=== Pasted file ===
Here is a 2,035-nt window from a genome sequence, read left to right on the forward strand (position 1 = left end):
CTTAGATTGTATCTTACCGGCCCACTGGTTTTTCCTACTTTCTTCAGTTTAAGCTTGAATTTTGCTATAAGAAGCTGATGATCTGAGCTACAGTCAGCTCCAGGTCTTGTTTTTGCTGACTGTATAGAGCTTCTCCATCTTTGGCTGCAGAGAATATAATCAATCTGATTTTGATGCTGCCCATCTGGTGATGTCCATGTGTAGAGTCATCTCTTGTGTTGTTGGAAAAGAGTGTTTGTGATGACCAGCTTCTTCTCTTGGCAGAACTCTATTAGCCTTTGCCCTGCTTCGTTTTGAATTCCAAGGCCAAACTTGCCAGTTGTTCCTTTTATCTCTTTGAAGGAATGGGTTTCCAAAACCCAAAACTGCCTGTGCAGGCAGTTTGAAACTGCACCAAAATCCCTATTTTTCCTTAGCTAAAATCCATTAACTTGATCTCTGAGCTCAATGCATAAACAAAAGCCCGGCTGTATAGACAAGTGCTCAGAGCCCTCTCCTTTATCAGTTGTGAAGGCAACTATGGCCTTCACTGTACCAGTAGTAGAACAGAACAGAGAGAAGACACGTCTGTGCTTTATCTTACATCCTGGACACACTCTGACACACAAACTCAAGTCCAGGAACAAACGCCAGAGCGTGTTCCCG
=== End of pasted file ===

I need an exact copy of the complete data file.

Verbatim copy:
Here is a 2,035-nt window from a genome sequence, read left to right on the forward strand (position 1 = left end):
CTTAGATTGTATCTTACCGGCCCACTGGTTTTTCCTACTTTCTTCAGTTTAAGCTTGAATTTTGCTATAAGAAGCTGATGATCTGAGCTACAGTCAGCTCCAGGTCTTGTTTTTGCTGACTGTATAGAGCTTCTCCATCTTTGGCTGCAGAGAATATAATCAATCTGATTTTGATGCTGCCCATCTGGTGATGTCCATGTGTAGAGTCATCTCTTGTGTTGTTGGAAAAGAGTGTTTGTGATGACCAGCTTCTTCTCTTGGCAGAACTCTATTAGCCTTTGCCCTGCTTCGTTTTGAATTCCAAGGCCAAACTTGCCAGTTGTTCCTTTTATCTCTTTGAAGGAATGGGTTTCCAAAACCCAAAACTGCCTGTGCAGGCAGTTTGAAACTGCACCAAAATCCCTATTTTTCCTTAGCTAAAATCCATTAACTTGATCTCTGAGCTCAATGCATAAACAAAAGCCCGGCTGTATAGACAAGTGCTCAGAGCCCTCTCCTTTATCAGTTGTGAAGGCAACTATGGCCTTCACTGTACCAGTAGTAGAACAGAACAGAGAGAAGACACGTCTGTGCTTTATCTTACATCCTGGACACACTCTGACACACAAACTCAAGTCCAGGAACAAACGCCAGAGCGTGTTCCCG